Why, for example, should Oreskes have used “Climate change” as a search string, when the question is to do with AGW? If she had used “climate change”, that would have drawn in all sorts of papers about paloclimate and local climate change etc etc. At least “Global climate change”. Also “Anthropogenic warming” may not have been used very much at all in the literature. The simple fact is that Oreskes found no deviation from the consensus that is worth mentioning, and denialists cannot stand this. Shultes final quote is so far off the mark it is laughable- the point is that in science, what is consensus is then rapidly left behind and merely refered to when necessary. Scientists don’t see any need to re-fight old battles, unlike denialists.

  2. Thank you for your comment but I think we will have to disagree on this topic.

    Without a doubt, “climate change” would have included other topics but since she was reading each paper, these could have easily been discarded as not being on topic and a list published of which fit that category.

    Assuming that “anthropogenic” was not used is not really the point, is it. The point is how many articles with that term came to the same conclusion. I would “assume” that every article in her study included that term since that is the scientific term for the phenomenon and she was reviewing scientific journals.

    Finally, your argument against Schulte fails the simple logic test. His paper isn’t published so we don’t know all of the details but his sample base is quite similar in size given that it covers a smaller time frame. Evidently, his conclusion is that a consensus NO LONGER exists because a substantial percentage of his sample base questions the phenomenon in some manner.

    But actually, I think you missed the point in my article and I take that as bad writing on my part for not making my case well. My point is that neither study was scientific in nature or used good statistical methods to derive its conclusion. The conclusion is likely very much based on personal interpretation of certain articles that may or may not be a statistically significant percentage of the the articles on the subject. In other words, both studies have no meaning and therefore should be ignored.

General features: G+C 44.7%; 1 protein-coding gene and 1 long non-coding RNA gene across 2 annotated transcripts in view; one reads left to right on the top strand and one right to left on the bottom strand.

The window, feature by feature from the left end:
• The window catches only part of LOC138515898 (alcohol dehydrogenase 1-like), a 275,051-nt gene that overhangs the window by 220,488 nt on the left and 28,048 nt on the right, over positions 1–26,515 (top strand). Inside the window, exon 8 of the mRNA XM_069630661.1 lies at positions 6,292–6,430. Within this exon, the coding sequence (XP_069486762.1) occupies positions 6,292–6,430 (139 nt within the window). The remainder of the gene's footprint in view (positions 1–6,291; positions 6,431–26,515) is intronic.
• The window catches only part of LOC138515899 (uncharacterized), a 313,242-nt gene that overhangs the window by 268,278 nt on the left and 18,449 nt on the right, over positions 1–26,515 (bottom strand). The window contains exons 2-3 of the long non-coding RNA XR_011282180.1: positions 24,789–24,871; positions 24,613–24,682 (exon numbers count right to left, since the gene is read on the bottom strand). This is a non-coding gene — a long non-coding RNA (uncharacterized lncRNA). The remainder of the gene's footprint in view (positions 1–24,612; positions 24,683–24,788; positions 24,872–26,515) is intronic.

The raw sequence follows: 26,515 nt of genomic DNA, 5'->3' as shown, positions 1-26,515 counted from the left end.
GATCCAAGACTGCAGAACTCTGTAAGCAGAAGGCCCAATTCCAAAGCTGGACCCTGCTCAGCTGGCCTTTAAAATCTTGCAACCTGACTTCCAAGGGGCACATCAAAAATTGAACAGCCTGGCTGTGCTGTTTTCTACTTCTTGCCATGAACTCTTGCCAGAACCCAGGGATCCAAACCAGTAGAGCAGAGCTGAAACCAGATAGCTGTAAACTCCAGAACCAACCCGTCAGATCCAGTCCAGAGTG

3. Well, there we have a real problem in that you appear not to have read Schultes paper anymore than anyone else. I note that Fergus Brown, who has read it, disagrees with you as well. Fergus’s answer is more polite and sensible than I feel like writing just now, so will refer you back to him.

  4. Good points. We shall see who is behind this “Climate Change”. Only time can tell that.

    Does anyone even remember in the 1970’s the scare about the ice age coming again?

  5. The question about search strings and results is perfectly valid. In a later paper Oreskes claims that she chose ‘global climate change’ instead of ‘global warming’ as though that would eliminate bias, but she could easily have keyed in something like global+(‘climate change’ OR warming), and even included other variables to ensure a comprehensive search. A ‘NOT’ function could be used to exclude categories of irrelevant articles.
    And a ‘study’ that has been quoted so widely really should be held up to the same scrutiny what it purported to examine – peer-reviewed journals.
    I find it rather curious that ‘global’ wasn’t mentioned as part of the keywords she used in the original article, though there was later a correction. Why would that be so? Was it just carelessness?
    “The simple fact is that Oreskes found no deviation from the consensus that is worth mentioning” Just one question – did she ever look for one?
    Holding up an oft-repeated study that makes blanket statements and sweeping conclusions up to scrutiny does not automatically mean someone is a ‘denialist’. Ad hominem attacks and claims of irrelevancy as though one is in a courtroom and trying to get testimony struck from the record is not the way to further knowledge on anything, and only ends up giving credence to the arguments of those same ‘denialists’…
    Also Fergus Brown worked with two others on a study regarding the same subject, which may explain the lack of interest (and ironically ended up being rejected by EOS).